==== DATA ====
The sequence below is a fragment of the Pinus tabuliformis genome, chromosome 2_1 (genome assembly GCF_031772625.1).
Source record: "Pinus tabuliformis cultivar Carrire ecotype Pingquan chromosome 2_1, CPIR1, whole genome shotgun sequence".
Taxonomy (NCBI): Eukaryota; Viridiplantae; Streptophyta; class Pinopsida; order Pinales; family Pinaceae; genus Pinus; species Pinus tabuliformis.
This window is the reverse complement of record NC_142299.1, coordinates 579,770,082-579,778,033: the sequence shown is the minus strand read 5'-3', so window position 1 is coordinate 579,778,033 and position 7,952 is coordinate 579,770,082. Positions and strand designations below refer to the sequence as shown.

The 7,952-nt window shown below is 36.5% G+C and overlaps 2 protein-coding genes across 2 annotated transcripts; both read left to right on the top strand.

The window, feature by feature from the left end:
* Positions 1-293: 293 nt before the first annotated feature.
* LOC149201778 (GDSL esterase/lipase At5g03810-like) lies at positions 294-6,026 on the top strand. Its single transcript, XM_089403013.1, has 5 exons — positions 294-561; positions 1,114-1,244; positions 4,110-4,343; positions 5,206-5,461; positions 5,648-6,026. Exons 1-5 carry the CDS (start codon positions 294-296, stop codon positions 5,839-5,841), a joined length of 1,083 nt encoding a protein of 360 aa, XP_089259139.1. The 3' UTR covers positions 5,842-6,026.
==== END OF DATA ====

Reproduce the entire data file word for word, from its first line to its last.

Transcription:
The sequence below is a fragment of the Pinus tabuliformis genome, chromosome 2_1 (genome assembly GCF_031772625.1).
Source record: "Pinus tabuliformis cultivar Carrire ecotype Pingquan chromosome 2_1, CPIR1, whole genome shotgun sequence".
Taxonomy (NCBI): Eukaryota; Viridiplantae; Streptophyta; class Pinopsida; order Pinales; family Pinaceae; genus Pinus; species Pinus tabuliformis.
This window is the reverse complement of record NC_142299.1, coordinates 579,770,082-579,778,033: the sequence shown is the minus strand read 5'-3', so window position 1 is coordinate 579,778,033 and position 7,952 is coordinate 579,770,082. Positions and strand designations below refer to the sequence as shown.

The 7,952-nt window shown below is 36.5% G+C and overlaps 2 protein-coding genes across 2 annotated transcripts; both read left to right on the top strand.

The window, feature by feature from the left end:
* Positions 1-293: 293 nt before the first annotated feature.
* LOC149201778 (GDSL esterase/lipase At5g03810-like) lies at positions 294-6,026 on the top strand. Its single transcript, XM_089403013.1, has 5 exons — positions 294-561; positions 1,114-1,244; positions 4,110-4,343; positions 5,206-5,461; positions 5,648-6,026. Exons 1-5 carry the CDS (start codon positions 294-296, stop codon positions 5,839-5,841), a joined length of 1,083 nt encoding a protein of 360 aa, XP_089259139.1. The 3' UTR covers positions 5,842-6,026.